Tom Klingler

Tulane University


Beyond Cajun: Towards an Expanded View of Regional French in Louisiana

Picone (2003) rightly critiques the traditional tripartite division of French-related varieties in Louisiana into Colonial French, Acadian or Cajun French, and Louisiana Creole as an oversimplification that obscures the complex mix of linguistic sources that have gone into the composition of French Louisiana. He devotes particular attention to the problematic use of the term ‘Colonial French’ in reference to the prestige variety widely used in Louisiana during the nineteenth century, after the end of the French and Spanish colonial regimes. He re-baptizes this variety ‘Plantation Society French’ in recognition of the crucial role that the wealth of Louisiana’s plantation economy played in its maintenance and spread in the state during this period. In this study I pursue the reassessment of the standard view of French in Louisiana, initiated by Picone, by questioning our understanding of another of the three traditionally recognized varieties, Cajun French. I show that the identification of this label with the ethnic group called Cajuns renders it inapt to account for the full range of speech varieties that, based purely on linguistic analysis, might logically fall within its scope: Many speakers of these varieties do not identify themselves ethnically as Cajuns, and many live in regions that did not receive Acadian settlement. I propose as an alternative the ethnically neutral term ‘Louisiana Regional French’ to encompass these varieties spoken by Cajuns and non-Cajuns alike.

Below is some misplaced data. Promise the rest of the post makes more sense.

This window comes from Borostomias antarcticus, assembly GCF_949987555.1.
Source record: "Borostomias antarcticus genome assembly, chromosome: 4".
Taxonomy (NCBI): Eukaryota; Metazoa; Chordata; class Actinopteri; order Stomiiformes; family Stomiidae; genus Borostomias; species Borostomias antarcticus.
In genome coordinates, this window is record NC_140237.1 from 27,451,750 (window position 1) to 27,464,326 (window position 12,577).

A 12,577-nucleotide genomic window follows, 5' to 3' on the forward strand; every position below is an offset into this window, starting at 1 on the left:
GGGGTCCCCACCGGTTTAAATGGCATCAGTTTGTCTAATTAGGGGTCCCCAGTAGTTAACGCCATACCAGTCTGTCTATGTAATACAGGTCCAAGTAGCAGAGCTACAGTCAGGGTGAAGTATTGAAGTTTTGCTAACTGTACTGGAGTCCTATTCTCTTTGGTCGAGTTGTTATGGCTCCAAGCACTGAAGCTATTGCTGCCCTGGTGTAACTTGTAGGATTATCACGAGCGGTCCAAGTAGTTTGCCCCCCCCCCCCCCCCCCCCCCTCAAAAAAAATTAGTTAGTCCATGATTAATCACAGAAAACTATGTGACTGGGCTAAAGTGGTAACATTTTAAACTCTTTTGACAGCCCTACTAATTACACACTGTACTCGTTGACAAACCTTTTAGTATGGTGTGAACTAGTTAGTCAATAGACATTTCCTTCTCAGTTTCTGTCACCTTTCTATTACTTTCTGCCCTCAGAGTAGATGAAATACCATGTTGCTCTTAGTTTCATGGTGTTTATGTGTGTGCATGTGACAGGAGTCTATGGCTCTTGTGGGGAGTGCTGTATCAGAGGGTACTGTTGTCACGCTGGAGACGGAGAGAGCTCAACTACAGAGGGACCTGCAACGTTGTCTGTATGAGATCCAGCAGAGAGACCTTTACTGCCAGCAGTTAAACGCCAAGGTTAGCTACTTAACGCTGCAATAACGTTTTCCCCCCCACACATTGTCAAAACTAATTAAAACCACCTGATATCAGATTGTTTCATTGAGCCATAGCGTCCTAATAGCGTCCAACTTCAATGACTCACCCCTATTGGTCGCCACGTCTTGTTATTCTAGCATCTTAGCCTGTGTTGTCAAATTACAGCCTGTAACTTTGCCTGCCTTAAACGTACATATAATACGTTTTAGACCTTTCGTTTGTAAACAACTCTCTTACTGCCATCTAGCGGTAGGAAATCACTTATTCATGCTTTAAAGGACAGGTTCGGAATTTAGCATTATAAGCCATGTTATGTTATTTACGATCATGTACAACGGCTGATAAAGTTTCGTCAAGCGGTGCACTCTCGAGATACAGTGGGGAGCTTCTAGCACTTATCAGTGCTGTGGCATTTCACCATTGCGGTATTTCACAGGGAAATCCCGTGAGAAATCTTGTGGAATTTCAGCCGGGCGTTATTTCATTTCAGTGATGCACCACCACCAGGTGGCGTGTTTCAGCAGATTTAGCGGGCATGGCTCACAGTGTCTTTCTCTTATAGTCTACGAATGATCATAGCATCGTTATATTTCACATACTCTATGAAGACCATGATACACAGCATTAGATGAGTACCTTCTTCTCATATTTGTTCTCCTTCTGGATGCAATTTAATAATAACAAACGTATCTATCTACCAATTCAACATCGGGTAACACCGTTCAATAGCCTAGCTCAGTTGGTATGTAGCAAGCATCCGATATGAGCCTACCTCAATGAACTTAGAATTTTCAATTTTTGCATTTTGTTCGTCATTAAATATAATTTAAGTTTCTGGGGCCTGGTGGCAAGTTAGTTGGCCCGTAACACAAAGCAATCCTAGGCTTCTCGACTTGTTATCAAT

Picone, Michael D. 2003. French dialects of Louisiana: A revised typology. Paper read at the Colloquium on French in the United States/Colloque sur le français aux Etats-Unis. Indiana University, April 22-24 2003.